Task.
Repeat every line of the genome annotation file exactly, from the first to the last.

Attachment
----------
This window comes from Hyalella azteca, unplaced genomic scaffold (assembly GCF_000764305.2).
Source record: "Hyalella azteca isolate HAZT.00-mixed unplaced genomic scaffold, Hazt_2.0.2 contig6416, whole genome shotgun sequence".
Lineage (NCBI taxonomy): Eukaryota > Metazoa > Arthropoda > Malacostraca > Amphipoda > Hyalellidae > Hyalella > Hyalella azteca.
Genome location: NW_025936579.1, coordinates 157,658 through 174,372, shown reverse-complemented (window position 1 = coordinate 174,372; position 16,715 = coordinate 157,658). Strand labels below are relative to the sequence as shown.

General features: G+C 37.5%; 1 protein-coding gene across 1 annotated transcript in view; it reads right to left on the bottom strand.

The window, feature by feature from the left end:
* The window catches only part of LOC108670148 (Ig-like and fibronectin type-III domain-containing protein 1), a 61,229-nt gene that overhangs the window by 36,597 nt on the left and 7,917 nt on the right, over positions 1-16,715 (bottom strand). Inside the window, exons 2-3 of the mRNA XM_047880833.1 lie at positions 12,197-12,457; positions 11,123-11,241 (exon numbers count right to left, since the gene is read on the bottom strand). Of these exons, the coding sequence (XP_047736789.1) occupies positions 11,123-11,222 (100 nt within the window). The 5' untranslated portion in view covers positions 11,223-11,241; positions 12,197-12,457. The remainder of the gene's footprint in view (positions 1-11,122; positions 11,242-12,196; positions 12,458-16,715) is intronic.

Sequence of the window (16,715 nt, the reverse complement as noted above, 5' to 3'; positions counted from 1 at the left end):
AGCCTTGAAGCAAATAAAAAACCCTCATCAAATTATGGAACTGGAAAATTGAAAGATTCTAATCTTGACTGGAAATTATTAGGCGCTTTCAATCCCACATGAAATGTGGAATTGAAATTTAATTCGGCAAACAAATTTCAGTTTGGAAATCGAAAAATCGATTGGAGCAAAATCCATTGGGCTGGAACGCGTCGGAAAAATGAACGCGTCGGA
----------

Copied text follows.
This window comes from Hyalella azteca, unplaced genomic scaffold (assembly GCF_000764305.2).
Source record: "Hyalella azteca isolate HAZT.00-mixed unplaced genomic scaffold, Hazt_2.0.2 contig6416, whole genome shotgun sequence".
Lineage (NCBI taxonomy): Eukaryota > Metazoa > Arthropoda > Malacostraca > Amphipoda > Hyalellidae > Hyalella > Hyalella azteca.
Genome location: NW_025936579.1, coordinates 157,658 through 174,372, shown reverse-complemented (window position 1 = coordinate 174,372; position 16,715 = coordinate 157,658). Strand labels below are relative to the sequence as shown.

General features: G+C 37.5%; 1 protein-coding gene across 1 annotated transcript in view; it reads right to left on the bottom strand.

The window, feature by feature from the left end:
* The window catches only part of LOC108670148 (Ig-like and fibronectin type-III domain-containing protein 1), a 61,229-nt gene that overhangs the window by 36,597 nt on the left and 7,917 nt on the right, over positions 1-16,715 (bottom strand). Inside the window, exons 2-3 of the mRNA XM_047880833.1 lie at positions 12,197-12,457; positions 11,123-11,241 (exon numbers count right to left, since the gene is read on the bottom strand). Of these exons, the coding sequence (XP_047736789.1) occupies positions 11,123-11,222 (100 nt within the window). The 5' untranslated portion in view covers positions 11,223-11,241; positions 12,197-12,457. The remainder of the gene's footprint in view (positions 1-11,122; positions 11,242-12,196; positions 12,458-16,715) is intronic.

Sequence of the window (16,715 nt, the reverse complement as noted above, 5' to 3'; positions counted from 1 at the left end):
AGCCTTGAAGCAAATAAAAAACCCTCATCAAATTATGGAACTGGAAAATTGAAAGATTCTAATCTTGACTGGAAATTATTAGGCGCTTTCAATCCCACATGAAATGTGGAATTGAAATTTAATTCGGCAAACAAATTTCAGTTTGGAAATCGAAAAATCGATTGGAGCAAAATCCATTGGGCTGGAACGCGTCGGAAAAATGAACGCGTCGGA